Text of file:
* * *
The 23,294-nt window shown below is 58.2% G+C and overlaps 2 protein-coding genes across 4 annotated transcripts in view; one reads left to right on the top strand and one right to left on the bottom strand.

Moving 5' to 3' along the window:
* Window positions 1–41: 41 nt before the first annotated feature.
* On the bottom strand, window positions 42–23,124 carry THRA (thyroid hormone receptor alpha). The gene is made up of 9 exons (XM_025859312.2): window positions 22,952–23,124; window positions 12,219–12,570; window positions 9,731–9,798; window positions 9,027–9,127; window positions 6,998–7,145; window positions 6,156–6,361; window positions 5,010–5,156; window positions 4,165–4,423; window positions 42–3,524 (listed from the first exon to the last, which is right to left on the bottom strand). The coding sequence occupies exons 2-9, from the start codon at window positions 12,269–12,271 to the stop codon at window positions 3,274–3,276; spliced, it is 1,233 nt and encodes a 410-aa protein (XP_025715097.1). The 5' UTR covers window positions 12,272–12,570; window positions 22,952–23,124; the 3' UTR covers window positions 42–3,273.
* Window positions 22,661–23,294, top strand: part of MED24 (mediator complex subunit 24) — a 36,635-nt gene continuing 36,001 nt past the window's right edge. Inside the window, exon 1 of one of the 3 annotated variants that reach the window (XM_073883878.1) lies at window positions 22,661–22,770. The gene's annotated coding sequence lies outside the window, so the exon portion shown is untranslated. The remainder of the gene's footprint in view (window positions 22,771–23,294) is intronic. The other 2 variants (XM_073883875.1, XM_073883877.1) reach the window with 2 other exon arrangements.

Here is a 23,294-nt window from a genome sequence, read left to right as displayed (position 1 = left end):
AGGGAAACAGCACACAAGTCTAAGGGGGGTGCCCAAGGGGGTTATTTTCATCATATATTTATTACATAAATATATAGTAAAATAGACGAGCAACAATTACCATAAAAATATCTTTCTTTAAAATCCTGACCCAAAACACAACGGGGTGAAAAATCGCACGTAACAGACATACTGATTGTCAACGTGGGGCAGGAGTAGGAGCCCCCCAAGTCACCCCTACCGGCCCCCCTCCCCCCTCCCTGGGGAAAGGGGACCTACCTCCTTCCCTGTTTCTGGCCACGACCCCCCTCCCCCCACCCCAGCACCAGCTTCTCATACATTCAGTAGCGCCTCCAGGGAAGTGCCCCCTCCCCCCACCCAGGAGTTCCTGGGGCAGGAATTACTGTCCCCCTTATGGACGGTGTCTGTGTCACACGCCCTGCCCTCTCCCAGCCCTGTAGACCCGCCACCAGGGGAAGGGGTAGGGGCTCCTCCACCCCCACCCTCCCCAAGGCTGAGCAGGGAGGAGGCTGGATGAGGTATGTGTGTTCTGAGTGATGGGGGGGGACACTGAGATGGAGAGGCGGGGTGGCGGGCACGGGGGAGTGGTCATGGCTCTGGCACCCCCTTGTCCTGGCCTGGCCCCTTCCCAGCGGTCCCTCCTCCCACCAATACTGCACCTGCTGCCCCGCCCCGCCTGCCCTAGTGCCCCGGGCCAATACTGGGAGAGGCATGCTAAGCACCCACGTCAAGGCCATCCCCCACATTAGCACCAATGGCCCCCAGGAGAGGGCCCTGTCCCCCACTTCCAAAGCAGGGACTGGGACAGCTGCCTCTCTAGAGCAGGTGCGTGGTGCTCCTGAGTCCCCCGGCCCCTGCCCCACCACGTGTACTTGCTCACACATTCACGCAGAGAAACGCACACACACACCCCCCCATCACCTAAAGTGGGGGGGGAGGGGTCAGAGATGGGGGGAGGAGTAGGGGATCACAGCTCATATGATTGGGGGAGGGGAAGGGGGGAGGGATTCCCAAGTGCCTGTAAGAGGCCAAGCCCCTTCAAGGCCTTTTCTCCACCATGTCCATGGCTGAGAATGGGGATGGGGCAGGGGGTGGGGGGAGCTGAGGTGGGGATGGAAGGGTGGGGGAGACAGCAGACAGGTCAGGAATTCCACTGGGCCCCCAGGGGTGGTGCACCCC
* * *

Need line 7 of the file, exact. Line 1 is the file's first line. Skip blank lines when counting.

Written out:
AGGGAAACAGCACACAAGTCTAAGGGGGGTGCCCAAGGGGGTTATTTTCATCATATATTTATTACATAAATATATAGTAAAATAGACGAGCAACAATTACCATAAAAATATCTTTCTTTAAAATCCTGACCCAAAACACAACGGGGTGAAAAATCGCACGTAACAGACATACTGATTGTCAACGTGGGGCAGGAGTAGGAGCCCCCCAAGTCACCCCTACCGGCCCCCCTCCCCCCTCCCTGGGGAAAGGGGACCTACCTCCTTCCCTGTTTCTGGCCACGACCCCCCTCCCCCCACCCCAGCACCAGCTTCTCATACATTCAGTAGCGCCTCCAGGGAAGTGCCCCCTCCCCCCACCCAGGAGTTCCTGGGGCAGGAATTACTGTCCCCCTTATGGACGGTGTCTGTGTCACACGCCCTGCCCTCTCCCAGCCCTGTAGACCCGCCACCAGGGGAAGGGGTAGGGGCTCCTCCACCCCCACCCTCCCCAAGGCTGAGCAGGGAGGAGGCTGGATGAGGTATGTGTGTTCTGAGTGATGGGGGGGGACACTGAGATGGAGAGGCGGGGTGGCGGGCACGGGGGAGTGGTCATGGCTCTGGCACCCCCTTGTCCTGGCCTGGCCCCTTCCCAGCGGTCCCTCCTCCCACCAATACTGCACCTGCTGCCCCGCCCCGCCTGCCCTAGTGCCCCGGGCCAATACTGGGAGAGGCATGCTAAGCACCCACGTCAAGGCCATCCCCCACATTAGCACCAATGGCCCCCAGGAGAGGGCCCTGTCCCCCACTTCCAAAGCAGGGACTGGGACAGCTGCCTCTCTAGAGCAGGTGCGTGGTGCTCCTGAGTCCCCCGGCCCCTGCCCCACCACGTGTACTTGCTCACACATTCACGCAGAGAAACGCACACACACACCCCCCCATCACCTAAAGTGGGGGGGGAGGGGTCAGAGATGGGGGGAGGAGTAGGGGATCACAGCTCATATGATTGGGGGAGGGGAAGGGGGGAGGGATTCCCAAGTGCCTGTAAGAGGCCAAGCCCCTTCAAGGCCTTTTCTCCACCATGTCCATGGCTGAGAATGGGGATGGGGCAGGGGGTGGGGGGAGCTGAGGTGGGGATGGAAGGGTGGGGGAGACAGCAGACAGGTCAGGAATTCCACTGGGCCCCCAGGGGTGGTGCACCCC